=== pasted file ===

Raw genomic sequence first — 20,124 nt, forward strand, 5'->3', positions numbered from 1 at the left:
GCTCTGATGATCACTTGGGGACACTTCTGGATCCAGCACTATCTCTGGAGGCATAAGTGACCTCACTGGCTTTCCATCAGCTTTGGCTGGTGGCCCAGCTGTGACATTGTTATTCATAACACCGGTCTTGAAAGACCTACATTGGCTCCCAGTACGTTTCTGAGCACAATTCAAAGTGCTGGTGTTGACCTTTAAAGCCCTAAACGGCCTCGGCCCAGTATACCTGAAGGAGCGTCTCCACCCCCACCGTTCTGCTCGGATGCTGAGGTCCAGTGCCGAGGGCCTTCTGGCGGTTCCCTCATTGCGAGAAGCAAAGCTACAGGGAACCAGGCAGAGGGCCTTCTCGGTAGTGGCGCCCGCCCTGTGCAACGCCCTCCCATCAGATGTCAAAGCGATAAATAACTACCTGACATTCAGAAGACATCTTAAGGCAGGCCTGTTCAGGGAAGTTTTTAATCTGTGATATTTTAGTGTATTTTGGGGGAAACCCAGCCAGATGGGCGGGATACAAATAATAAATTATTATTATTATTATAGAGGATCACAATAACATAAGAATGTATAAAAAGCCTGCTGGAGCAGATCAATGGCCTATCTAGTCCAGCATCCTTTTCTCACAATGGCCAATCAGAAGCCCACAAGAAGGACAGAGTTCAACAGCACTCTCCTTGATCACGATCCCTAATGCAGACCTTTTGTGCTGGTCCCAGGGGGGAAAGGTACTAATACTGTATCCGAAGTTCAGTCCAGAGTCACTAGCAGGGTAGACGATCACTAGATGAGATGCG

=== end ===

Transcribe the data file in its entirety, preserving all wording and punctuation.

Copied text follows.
Raw genomic sequence first — 20,124 nt, forward strand, 5'->3', positions numbered from 1 at the left:
GCTCTGATGATCACTTGGGGACACTTCTGGATCCAGCACTATCTCTGGAGGCATAAGTGACCTCACTGGCTTTCCATCAGCTTTGGCTGGTGGCCCAGCTGTGACATTGTTATTCATAACACCGGTCTTGAAAGACCTACATTGGCTCCCAGTACGTTTCTGAGCACAATTCAAAGTGCTGGTGTTGACCTTTAAAGCCCTAAACGGCCTCGGCCCAGTATACCTGAAGGAGCGTCTCCACCCCCACCGTTCTGCTCGGATGCTGAGGTCCAGTGCCGAGGGCCTTCTGGCGGTTCCCTCATTGCGAGAAGCAAAGCTACAGGGAACCAGGCAGAGGGCCTTCTCGGTAGTGGCGCCCGCCCTGTGCAACGCCCTCCCATCAGATGTCAAAGCGATAAATAACTACCTGACATTCAGAAGACATCTTAAGGCAGGCCTGTTCAGGGAAGTTTTTAATCTGTGATATTTTAGTGTATTTTGGGGGAAACCCAGCCAGATGGGCGGGATACAAATAATAAATTATTATTATTATTATAGAGGATCACAATAACATAAGAATGTATAAAAAGCCTGCTGGAGCAGATCAATGGCCTATCTAGTCCAGCATCCTTTTCTCACAATGGCCAATCAGAAGCCCACAAGAAGGACAGAGTTCAACAGCACTCTCCTTGATCACGATCCCTAATGCAGACCTTTTGTGCTGGTCCCAGGGGGGAAAGGTACTAATACTGTATCCGAAGTTCAGTCCAGAGTCACTAGCAGGGTAGACGATCACTAGATGAGATGCG